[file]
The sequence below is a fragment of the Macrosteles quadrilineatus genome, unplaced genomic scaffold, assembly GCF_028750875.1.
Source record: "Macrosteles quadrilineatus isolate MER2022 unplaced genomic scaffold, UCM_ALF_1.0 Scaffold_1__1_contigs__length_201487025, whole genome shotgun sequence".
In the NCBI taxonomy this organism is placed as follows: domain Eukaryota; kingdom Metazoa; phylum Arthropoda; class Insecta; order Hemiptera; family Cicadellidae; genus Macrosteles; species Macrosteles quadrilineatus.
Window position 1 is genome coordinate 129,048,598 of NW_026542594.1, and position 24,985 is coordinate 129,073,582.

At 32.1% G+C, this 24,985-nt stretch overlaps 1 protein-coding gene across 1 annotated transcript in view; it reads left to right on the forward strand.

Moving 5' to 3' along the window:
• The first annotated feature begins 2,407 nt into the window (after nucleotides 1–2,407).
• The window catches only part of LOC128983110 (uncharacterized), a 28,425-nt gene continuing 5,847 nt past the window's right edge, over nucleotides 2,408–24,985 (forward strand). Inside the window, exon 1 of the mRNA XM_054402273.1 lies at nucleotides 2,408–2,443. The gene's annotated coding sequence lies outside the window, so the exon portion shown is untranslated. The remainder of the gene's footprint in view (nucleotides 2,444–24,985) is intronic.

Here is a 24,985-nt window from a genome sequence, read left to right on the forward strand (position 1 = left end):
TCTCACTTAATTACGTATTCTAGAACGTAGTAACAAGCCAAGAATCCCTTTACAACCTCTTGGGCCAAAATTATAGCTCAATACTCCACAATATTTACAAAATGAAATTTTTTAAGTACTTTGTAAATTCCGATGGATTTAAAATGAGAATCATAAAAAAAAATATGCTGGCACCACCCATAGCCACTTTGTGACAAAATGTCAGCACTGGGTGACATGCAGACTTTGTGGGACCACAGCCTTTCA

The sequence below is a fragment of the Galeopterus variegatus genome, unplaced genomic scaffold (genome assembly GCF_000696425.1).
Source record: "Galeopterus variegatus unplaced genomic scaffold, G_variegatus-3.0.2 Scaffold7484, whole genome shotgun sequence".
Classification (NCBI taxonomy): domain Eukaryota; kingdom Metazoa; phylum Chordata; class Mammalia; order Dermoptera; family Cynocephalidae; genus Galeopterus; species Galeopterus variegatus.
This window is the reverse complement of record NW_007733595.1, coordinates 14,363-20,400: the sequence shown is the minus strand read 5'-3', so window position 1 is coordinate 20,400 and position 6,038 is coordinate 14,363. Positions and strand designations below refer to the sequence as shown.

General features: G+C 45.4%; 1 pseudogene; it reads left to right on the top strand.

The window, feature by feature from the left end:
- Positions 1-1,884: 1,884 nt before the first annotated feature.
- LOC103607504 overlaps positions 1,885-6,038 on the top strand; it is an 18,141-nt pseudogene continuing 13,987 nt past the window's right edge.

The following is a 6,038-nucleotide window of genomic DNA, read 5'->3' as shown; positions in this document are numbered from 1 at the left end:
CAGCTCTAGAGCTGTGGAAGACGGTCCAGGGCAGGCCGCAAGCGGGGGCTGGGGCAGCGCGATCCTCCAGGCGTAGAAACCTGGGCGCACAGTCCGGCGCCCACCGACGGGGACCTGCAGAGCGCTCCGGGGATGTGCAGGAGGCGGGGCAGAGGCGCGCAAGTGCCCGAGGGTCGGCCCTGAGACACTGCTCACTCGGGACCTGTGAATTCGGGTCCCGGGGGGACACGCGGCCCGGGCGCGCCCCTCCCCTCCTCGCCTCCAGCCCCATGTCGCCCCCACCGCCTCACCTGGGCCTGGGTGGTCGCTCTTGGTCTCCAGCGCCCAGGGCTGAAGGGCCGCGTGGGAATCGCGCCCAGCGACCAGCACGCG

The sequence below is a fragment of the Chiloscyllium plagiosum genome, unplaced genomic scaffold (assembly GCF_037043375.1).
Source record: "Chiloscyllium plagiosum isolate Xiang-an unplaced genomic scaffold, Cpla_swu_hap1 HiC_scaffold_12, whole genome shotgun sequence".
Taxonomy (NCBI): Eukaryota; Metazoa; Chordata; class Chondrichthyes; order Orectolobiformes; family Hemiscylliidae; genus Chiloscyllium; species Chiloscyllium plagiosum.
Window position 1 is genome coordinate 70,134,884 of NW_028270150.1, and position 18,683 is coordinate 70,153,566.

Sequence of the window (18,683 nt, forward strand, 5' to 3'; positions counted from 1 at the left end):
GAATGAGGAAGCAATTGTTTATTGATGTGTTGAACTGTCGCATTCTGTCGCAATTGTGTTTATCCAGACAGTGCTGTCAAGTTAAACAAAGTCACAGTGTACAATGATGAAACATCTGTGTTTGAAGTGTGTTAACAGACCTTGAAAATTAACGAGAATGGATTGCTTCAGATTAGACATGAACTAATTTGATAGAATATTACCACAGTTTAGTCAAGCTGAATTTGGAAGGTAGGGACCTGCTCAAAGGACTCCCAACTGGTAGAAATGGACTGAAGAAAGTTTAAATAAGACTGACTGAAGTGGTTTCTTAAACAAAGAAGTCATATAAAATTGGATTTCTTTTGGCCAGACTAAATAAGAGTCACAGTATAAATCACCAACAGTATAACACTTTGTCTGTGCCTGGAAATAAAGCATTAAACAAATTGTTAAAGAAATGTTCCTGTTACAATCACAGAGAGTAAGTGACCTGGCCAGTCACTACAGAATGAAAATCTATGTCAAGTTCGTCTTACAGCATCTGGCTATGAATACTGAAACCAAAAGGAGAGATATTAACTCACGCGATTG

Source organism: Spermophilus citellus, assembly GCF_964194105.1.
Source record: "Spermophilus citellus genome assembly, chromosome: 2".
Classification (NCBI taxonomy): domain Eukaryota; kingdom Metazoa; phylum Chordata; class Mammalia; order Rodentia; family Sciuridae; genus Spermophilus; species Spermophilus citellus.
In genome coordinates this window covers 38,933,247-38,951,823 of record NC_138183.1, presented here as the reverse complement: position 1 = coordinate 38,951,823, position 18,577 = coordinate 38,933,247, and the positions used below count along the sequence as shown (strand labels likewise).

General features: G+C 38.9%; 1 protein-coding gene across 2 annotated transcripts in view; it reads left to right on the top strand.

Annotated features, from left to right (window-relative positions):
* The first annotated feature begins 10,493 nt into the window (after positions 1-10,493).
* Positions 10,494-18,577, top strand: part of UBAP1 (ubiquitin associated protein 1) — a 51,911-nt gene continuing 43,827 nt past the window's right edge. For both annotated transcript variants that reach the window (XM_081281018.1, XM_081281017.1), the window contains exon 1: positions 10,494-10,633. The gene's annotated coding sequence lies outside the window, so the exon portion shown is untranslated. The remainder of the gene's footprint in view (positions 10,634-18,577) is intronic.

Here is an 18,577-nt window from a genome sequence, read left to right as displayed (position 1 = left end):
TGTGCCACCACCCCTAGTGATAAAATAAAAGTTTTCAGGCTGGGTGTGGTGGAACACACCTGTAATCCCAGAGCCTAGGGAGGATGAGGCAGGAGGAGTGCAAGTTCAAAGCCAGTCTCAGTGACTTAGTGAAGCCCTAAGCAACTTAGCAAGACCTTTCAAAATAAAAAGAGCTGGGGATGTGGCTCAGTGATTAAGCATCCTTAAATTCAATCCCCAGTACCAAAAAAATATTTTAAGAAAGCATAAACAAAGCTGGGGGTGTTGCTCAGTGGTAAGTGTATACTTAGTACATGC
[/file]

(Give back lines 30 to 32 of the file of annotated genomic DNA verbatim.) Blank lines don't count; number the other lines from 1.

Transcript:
In genome coordinates this window covers 38,933,247-38,951,823 of record NC_138183.1, presented here as the reverse complement: position 1 = coordinate 38,951,823, position 18,577 = coordinate 38,933,247, and the positions used below count along the sequence as shown (strand labels likewise).

General features: G+C 38.9%; 1 protein-coding gene across 2 annotated transcripts in view; it reads left to right on the top strand.

Annotated features, from left to right (window-relative positions):